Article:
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Charles Berrang - Housing as a gateway to social inclusion

Tuesday 2 March 2021

The LogIS service (Housing for Social Inclusion) is an important step in the itinerary of refugees accompanied by Caritas Luxembourg. Indeed, through the provision of a social housing, refugees are supported to take their place in our society. Interview with Charles Berrang who leads this service.


Caritas Luxembourg has had a "Housing" unit for refugees and migrants for more than 20 years. In 2017, after the 2015 migration crisis, Caritas Luxembourg launched, with the support of the Oeuvre Nationale de Secours Grande-Duchesse Charlotte, the project "Neien Ufank". This project aimed not only at providing housing, but also at the social follow-up and integration of refugees in our society. As the financing of the project came to an end, and in view of the needs identified, it was decided to create, with the support of the Ministry of Family, Integration and the Greater Region, the "LogIS" service bringing together all the actions of the two entities under the same concept. In addition, we are also working closely with the "Housing" service for homeless people of Caritas Luxembourg.


Our mission is not limited to rental management alone, but includes social support for the beneficiaries. Most of the refugees in our shelters have very little idea of the constraints of housing in Luxembourg and the realities of the Luxembourg real estate market. Support is put in place to help them settle in, find their bearings, integrate into local life, increase their employability on the labour market, etc. We have also added workshops and coaching on the reality of the Luxembourg housing market and how to find a home on the private market. Currently, for people still living in shelters, a whole awareness-raising and training programme is being finalised to prepare them as early as possible for the realities of the country, even before they enter housing.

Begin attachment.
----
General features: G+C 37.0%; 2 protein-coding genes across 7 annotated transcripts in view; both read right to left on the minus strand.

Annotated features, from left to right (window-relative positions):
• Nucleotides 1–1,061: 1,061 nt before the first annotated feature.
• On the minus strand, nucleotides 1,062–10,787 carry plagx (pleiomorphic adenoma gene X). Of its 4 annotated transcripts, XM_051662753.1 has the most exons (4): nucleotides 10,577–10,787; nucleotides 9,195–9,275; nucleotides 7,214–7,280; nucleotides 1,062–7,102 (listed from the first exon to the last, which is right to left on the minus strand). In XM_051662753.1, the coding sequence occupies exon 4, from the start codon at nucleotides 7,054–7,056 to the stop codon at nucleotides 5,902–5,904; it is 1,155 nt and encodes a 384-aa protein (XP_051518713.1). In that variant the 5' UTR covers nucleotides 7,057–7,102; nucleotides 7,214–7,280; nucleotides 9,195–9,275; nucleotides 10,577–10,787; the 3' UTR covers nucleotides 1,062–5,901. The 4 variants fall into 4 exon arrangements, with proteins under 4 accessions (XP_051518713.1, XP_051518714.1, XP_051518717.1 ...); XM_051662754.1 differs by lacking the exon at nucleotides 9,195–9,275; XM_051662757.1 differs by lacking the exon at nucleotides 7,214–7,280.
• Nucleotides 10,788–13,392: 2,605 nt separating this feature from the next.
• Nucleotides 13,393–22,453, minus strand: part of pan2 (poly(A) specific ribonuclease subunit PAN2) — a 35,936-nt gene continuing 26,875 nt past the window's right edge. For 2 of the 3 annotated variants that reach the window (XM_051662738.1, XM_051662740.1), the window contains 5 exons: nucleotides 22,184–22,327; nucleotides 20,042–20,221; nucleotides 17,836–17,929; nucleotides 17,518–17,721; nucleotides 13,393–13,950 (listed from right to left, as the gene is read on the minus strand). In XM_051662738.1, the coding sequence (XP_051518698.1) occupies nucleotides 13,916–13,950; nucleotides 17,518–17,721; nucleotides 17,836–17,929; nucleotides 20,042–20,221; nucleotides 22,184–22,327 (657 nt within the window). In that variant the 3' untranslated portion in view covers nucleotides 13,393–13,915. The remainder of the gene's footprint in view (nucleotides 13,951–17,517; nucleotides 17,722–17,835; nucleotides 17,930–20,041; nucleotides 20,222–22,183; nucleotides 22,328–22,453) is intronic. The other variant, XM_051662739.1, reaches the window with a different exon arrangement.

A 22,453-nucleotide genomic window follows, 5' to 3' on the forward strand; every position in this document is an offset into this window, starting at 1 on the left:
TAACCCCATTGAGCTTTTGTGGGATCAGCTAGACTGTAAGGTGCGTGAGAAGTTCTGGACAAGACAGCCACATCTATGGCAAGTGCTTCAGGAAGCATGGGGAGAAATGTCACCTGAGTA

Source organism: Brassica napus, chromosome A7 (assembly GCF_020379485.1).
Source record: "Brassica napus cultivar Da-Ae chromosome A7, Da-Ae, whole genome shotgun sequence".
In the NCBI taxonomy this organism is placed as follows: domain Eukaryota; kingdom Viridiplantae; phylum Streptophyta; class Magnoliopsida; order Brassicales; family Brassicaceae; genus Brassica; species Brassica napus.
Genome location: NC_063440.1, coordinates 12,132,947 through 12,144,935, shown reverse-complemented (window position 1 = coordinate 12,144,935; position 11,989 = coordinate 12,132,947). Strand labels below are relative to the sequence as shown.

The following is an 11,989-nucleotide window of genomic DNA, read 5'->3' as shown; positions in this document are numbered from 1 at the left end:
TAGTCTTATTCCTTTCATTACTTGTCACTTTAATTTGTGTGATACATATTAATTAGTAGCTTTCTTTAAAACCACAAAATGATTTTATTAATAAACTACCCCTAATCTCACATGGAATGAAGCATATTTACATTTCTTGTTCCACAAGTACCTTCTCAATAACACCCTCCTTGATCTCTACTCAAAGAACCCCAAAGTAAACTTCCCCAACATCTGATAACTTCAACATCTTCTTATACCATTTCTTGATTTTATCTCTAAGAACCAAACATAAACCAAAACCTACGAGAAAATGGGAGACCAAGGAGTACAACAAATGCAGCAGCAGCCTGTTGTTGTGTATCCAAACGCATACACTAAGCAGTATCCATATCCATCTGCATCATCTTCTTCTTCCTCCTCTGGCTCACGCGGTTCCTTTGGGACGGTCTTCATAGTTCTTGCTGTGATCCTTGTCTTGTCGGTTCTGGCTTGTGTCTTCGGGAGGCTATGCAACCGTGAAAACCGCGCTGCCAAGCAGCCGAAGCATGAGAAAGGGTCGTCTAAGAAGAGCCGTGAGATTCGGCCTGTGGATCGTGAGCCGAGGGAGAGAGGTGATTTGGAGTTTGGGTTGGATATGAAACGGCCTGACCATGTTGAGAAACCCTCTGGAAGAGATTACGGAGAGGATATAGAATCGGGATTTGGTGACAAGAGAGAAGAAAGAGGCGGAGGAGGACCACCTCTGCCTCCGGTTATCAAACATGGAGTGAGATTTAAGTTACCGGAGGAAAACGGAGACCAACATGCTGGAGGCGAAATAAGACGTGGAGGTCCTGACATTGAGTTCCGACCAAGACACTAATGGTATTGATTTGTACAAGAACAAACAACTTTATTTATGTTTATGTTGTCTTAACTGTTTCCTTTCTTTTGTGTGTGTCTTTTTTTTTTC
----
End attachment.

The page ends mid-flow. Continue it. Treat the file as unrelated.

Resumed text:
The challenge today is less about finding new social housing than about having enough turnover in the housing we already have. If turnover increases, it means that the people we support in our social housing are able to find housing on the private real estate market and that we have done a good job. Of course, we are still looking for property owners who are interested in renting their property to us at a social price, but we must not forget that the social support we offer requires a significant investment of time and staff. At present, we are following more than 430 people in our 150 homes. The social workers are working at full capacity. Fortunately, we can count on many volunteers who help us in the accompaniment of people. They support, for example, our beneficiaries in their search for a job or help with homework for the children. Last year, around 30 households managed to find a home. The vacant units are then available for people in our shelters. Of course, we also have beneficiaries from whom we cannot ask to make such integration efforts in three years. These are older or particularly vulnerable people. The aim in these cases is rather to stabilise their situation.


It is the conviction to do something very useful. I am happy every time one of our beneficiaries finds work and housing on the private market. I am also happy to see some of our property owners so satisfied with our beneficiaries that they express the wish to keep them beyond three years and to sign a lease directly with them for longer periods.

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